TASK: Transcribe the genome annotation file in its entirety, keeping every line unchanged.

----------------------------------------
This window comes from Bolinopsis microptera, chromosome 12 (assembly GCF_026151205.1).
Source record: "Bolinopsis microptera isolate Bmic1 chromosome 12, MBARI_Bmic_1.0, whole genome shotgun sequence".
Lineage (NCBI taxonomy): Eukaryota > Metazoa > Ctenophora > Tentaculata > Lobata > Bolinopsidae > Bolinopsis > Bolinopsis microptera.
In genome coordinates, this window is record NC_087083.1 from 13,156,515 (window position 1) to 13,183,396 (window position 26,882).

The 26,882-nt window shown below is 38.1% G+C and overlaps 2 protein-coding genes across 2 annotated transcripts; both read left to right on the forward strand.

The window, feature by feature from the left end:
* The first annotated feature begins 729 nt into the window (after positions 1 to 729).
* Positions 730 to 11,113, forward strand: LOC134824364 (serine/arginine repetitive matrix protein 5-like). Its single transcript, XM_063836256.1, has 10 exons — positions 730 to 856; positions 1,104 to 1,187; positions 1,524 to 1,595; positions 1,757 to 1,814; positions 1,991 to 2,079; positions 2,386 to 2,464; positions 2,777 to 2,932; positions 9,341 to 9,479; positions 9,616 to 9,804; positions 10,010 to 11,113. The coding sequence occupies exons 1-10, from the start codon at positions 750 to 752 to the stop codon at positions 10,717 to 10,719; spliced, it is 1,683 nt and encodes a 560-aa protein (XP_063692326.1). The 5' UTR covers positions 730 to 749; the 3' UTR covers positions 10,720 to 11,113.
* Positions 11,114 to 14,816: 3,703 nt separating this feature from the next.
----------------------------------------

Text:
This window comes from Bolinopsis microptera, chromosome 12 (assembly GCF_026151205.1).
Source record: "Bolinopsis microptera isolate Bmic1 chromosome 12, MBARI_Bmic_1.0, whole genome shotgun sequence".
Lineage (NCBI taxonomy): Eukaryota > Metazoa > Ctenophora > Tentaculata > Lobata > Bolinopsidae > Bolinopsis > Bolinopsis microptera.
In genome coordinates, this window is record NC_087083.1 from 13,156,515 (window position 1) to 13,183,396 (window position 26,882).

The 26,882-nt window shown below is 38.1% G+C and overlaps 2 protein-coding genes across 2 annotated transcripts; both read left to right on the forward strand.

The window, feature by feature from the left end:
* The first annotated feature begins 729 nt into the window (after positions 1 to 729).
* Positions 730 to 11,113, forward strand: LOC134824364 (serine/arginine repetitive matrix protein 5-like). Its single transcript, XM_063836256.1, has 10 exons — positions 730 to 856; positions 1,104 to 1,187; positions 1,524 to 1,595; positions 1,757 to 1,814; positions 1,991 to 2,079; positions 2,386 to 2,464; positions 2,777 to 2,932; positions 9,341 to 9,479; positions 9,616 to 9,804; positions 10,010 to 11,113. The coding sequence occupies exons 1-10, from the start codon at positions 750 to 752 to the stop codon at positions 10,717 to 10,719; spliced, it is 1,683 nt and encodes a 560-aa protein (XP_063692326.1). The 5' UTR covers positions 730 to 749; the 3' UTR covers positions 10,720 to 11,113.
* Positions 11,114 to 14,816: 3,703 nt separating this feature from the next.